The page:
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Relating to cultural benchmarks

I was reading some articles a while back about how young adults are struggling with feeling themselves capable and ‘grown up’ given the seeming impossibility of attaining the ‘usual’ benchmarks of ‘successful’ adulthood: home ownership, stable marriage, career security, etcetera. This got me wondering about what these benchmarks actually are, and what they really mean about us. Does a career define you? Does your self-image or social life define you? Do your relationships, family, health or fitness define you? Or are all of these things expressions of you?

With benchmarks, I suppose they are events or standards that we tend to measure ourselves by – some have them, some don’t; some want them, others may not; some assign deep meaning to them, others find it elsewhere. In a way maybe we all evaluate our personal worth against the absence or presence of these things and our views on that. Maybe we struggle our whole lives to attain or make our peace with what was possible for us according to such reference points.

Naturally, they seem to be historical constructions carrying with them social and cultural meanings of the past. It seems marriage used to be this sign of social status, recognition, maybe a moral or personal affirmation or judgement. Also that career spoke something of your character, your nature, your standing in life, your values and concerns maybe. And home seems to have demonstrated success, priorities, the face you present to others.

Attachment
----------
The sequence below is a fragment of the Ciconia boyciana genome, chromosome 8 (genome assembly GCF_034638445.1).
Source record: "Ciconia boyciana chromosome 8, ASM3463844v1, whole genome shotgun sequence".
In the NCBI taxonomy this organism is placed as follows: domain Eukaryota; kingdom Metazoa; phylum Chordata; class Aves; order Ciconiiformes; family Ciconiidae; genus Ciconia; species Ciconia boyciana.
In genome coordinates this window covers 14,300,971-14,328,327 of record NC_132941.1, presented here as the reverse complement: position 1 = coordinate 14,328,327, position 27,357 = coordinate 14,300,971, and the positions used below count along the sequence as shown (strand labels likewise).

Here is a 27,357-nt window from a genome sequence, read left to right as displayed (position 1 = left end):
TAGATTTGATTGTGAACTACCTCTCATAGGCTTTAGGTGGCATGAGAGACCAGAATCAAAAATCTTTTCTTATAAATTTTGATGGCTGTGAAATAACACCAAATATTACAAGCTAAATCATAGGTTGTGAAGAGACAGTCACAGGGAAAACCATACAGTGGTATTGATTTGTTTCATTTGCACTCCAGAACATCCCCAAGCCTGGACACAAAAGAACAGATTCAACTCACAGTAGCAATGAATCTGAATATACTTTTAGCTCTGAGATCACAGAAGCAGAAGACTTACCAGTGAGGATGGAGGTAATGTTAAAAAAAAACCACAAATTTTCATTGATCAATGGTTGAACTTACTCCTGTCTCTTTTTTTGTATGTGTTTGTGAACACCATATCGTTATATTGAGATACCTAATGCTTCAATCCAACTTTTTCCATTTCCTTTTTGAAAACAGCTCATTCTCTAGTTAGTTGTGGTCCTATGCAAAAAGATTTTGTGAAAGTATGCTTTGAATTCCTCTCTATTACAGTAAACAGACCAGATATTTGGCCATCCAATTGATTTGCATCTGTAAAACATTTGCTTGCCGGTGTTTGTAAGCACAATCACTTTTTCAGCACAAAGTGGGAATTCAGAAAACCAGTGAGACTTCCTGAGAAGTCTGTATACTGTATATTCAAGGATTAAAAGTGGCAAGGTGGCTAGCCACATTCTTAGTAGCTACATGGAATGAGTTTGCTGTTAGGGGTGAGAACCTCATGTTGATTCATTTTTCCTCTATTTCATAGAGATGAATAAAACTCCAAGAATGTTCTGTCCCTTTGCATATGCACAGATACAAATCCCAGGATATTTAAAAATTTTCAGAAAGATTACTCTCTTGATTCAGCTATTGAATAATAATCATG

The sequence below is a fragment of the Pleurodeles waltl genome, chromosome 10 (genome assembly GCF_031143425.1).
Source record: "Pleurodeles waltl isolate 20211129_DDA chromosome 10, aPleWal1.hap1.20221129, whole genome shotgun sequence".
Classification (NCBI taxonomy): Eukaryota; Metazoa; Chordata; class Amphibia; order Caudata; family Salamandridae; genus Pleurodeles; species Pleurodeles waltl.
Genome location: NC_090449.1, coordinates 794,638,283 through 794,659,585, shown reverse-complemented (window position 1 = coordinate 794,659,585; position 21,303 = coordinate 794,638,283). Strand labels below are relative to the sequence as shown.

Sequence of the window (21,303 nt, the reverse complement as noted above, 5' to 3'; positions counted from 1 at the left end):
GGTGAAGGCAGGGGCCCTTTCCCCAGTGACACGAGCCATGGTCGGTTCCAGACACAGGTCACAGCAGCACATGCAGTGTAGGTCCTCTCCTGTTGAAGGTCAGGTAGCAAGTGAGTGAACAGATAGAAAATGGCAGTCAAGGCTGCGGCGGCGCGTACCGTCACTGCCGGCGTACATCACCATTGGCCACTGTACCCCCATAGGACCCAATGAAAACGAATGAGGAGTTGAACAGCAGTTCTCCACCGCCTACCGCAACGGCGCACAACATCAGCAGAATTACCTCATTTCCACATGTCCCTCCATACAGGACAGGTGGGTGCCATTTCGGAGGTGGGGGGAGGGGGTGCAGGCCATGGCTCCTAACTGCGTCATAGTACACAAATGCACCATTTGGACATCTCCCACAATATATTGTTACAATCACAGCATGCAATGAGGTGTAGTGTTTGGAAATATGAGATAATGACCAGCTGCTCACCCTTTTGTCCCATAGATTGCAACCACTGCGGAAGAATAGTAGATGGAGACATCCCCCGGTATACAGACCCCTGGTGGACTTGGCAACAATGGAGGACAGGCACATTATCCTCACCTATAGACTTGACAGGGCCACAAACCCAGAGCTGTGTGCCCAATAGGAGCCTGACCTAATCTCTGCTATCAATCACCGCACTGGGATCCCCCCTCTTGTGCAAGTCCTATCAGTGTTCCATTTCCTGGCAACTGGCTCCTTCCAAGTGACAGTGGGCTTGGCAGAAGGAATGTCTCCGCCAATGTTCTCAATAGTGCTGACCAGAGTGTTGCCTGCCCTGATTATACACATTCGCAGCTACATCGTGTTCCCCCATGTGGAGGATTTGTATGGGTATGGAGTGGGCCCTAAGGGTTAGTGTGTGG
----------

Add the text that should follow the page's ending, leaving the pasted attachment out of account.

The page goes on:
I suppose the essence there is that all this was seen to speak of inner qualities and contain an element of truth about a person. With modern life, I’m not sure the extent to which that remains true. Does home ownership really say that much? It often speaks more of opportunity; and while many still see value in crafting a certain aesthetic to demonstrate to others, I’m unsure how much that says of their true nature. Does a career really tell you much about a person? Sometimes it might, often it seems more of a pragmatic choice or one endured rather than embodied.

In all these things, maybe they define us in some sense and allow us to form some conclusions about a person; but I don’t know how much meaning is really contained within that now.

If in the past these benchmarks genuinely told society something about a person – signs of inner qualities flowing out and finding a place in the world – then I can see how they held meaning. But if they no longer necessarily speak of a person’s true self in that way, what is the value in assigning meaning to the more superficial considerations that money can buy?

Maybe there’s a way to step back, re-evaluate things, and see each person as a valid expression of their character, interests, situation in life. Listening to how people relate themselves now to these benchmarks in terms of values and life opportunities may contain more truth about a person and how they engage with their choices in life.

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